If your animal is experiencing diarrhea, vomiting, or is lethargic, call us right away.

Do not allow the animal to lick the incision. The first time you observe this behavior, you need to purchase an Elizabethan collar (e-collar). This is the only way to stop the licking. We have e-collars here at our clinic; pet stores carry them and some veterinary offices. You must take the animal with you to get it fitted properly. If an e-collar is not worn, the licking will continue and your animal will infect the incision, and get sick from ingesting the blood/pus that will inevitably come out of it.

All female and some male animals are given a tattoo – this is a small green mark on their abdomen. This is so that anyone who examines them in the future will know that they have been fixed, and won't have to do an exploratory surgery to check.

All stitches are internal and dissolvable; they do not need to be manually removed.

After your pet’s surgery, if there are any questions, please email us. If you have questions regarding your animal after surgery, and you need an immediate response, you can call the emergency after-hours phone number located on the yellow post-operation instruction sheet. You must speak to our clinic to make arrangements for the animal to be brought here. If you go see your own vet or go to an emergency clinic, we will not be able to reimburse you for any charges that are incurred.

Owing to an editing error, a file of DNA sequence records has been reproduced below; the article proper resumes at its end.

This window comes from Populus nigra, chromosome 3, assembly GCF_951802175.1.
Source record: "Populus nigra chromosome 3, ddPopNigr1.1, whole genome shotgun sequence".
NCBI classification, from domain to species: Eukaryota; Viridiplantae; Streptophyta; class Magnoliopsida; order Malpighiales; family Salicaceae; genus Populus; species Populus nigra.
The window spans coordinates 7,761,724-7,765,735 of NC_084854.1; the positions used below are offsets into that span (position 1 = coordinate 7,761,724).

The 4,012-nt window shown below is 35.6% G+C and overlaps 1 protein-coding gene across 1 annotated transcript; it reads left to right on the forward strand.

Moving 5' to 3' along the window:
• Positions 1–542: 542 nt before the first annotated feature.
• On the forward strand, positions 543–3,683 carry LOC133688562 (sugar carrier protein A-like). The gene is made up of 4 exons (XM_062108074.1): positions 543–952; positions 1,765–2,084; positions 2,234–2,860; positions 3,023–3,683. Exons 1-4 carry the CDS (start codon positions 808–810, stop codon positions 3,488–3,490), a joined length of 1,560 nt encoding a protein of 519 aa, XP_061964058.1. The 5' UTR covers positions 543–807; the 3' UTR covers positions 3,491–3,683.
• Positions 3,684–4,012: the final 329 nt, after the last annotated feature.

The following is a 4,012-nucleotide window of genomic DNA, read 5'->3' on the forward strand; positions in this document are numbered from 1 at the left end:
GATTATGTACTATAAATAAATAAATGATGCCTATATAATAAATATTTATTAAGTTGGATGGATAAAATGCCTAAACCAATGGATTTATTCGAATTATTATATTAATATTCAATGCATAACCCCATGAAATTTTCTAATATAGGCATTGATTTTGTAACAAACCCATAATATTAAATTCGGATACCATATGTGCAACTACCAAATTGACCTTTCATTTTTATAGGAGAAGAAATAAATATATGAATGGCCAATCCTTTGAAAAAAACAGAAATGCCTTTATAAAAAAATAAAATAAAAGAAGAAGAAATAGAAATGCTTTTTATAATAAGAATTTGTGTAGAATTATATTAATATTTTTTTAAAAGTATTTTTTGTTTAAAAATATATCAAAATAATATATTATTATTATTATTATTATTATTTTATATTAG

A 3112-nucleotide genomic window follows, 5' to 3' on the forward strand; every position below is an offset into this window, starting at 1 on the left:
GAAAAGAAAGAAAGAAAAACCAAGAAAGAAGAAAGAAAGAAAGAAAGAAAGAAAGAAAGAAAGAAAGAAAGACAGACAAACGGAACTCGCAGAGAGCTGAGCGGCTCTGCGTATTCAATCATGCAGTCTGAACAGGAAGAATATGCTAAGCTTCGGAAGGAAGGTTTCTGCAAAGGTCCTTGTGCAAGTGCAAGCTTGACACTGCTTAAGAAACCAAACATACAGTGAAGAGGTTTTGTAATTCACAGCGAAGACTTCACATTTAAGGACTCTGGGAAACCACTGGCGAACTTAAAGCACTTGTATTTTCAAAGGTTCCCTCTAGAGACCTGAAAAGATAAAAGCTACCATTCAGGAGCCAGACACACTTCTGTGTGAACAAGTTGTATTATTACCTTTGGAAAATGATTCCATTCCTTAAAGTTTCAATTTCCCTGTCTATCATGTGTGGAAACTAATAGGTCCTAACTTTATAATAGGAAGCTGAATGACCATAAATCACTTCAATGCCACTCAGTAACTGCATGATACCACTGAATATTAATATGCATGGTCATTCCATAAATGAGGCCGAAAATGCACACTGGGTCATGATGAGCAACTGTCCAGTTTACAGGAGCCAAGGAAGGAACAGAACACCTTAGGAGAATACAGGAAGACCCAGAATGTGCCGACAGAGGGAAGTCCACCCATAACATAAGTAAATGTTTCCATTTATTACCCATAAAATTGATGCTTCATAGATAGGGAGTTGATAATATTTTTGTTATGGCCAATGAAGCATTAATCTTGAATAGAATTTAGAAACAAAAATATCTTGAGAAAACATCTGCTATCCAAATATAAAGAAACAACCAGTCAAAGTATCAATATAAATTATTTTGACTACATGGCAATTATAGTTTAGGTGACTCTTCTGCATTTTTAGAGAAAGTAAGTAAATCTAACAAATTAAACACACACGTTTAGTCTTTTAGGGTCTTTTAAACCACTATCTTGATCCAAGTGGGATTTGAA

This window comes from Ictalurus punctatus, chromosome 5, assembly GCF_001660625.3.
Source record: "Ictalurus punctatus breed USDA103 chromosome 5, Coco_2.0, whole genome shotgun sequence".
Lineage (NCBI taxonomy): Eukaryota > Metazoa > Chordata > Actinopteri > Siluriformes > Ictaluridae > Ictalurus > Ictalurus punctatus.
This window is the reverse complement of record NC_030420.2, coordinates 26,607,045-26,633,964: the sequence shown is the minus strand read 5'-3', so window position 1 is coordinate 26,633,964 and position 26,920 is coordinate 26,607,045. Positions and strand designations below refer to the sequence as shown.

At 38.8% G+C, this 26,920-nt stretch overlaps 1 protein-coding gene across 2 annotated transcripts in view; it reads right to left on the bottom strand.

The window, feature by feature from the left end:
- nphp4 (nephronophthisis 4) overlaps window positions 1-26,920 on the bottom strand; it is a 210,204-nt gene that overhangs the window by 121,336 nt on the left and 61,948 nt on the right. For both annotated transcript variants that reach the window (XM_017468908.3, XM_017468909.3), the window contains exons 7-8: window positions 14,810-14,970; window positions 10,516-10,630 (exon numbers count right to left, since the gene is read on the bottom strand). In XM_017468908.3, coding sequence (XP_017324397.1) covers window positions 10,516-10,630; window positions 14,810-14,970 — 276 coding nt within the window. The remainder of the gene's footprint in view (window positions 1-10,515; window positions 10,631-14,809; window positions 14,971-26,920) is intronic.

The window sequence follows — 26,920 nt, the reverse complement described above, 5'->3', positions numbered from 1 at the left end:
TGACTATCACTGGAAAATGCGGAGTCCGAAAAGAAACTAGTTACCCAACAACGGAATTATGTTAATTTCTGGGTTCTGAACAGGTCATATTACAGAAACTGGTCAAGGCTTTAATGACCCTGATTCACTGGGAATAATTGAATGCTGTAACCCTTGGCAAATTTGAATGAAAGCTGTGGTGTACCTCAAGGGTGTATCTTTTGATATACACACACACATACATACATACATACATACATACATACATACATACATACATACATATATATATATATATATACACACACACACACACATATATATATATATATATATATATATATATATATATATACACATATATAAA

Feral Cats

We do!

SOS of Ohio requires an appointment for feral cats to be brought in for spay/neuter surgery. Feral cats can be scheduled for a Monday, Tuesday, or Thursday, and should be brought in between 7:30am and noon the day of their appointment. They will then be available for pick up the same day between 5:00pm and 6:00pm. We will only accept feral cats who are brought in live humane traps - cat carriers are not safe for you, the cat, or our staff. It is also not safe to try to get more than one cat into each trap. Please line the trap with newspaper so that the cat's toes don't slip through the bars, and cover the trap with a sheet or towel to help them stay calm.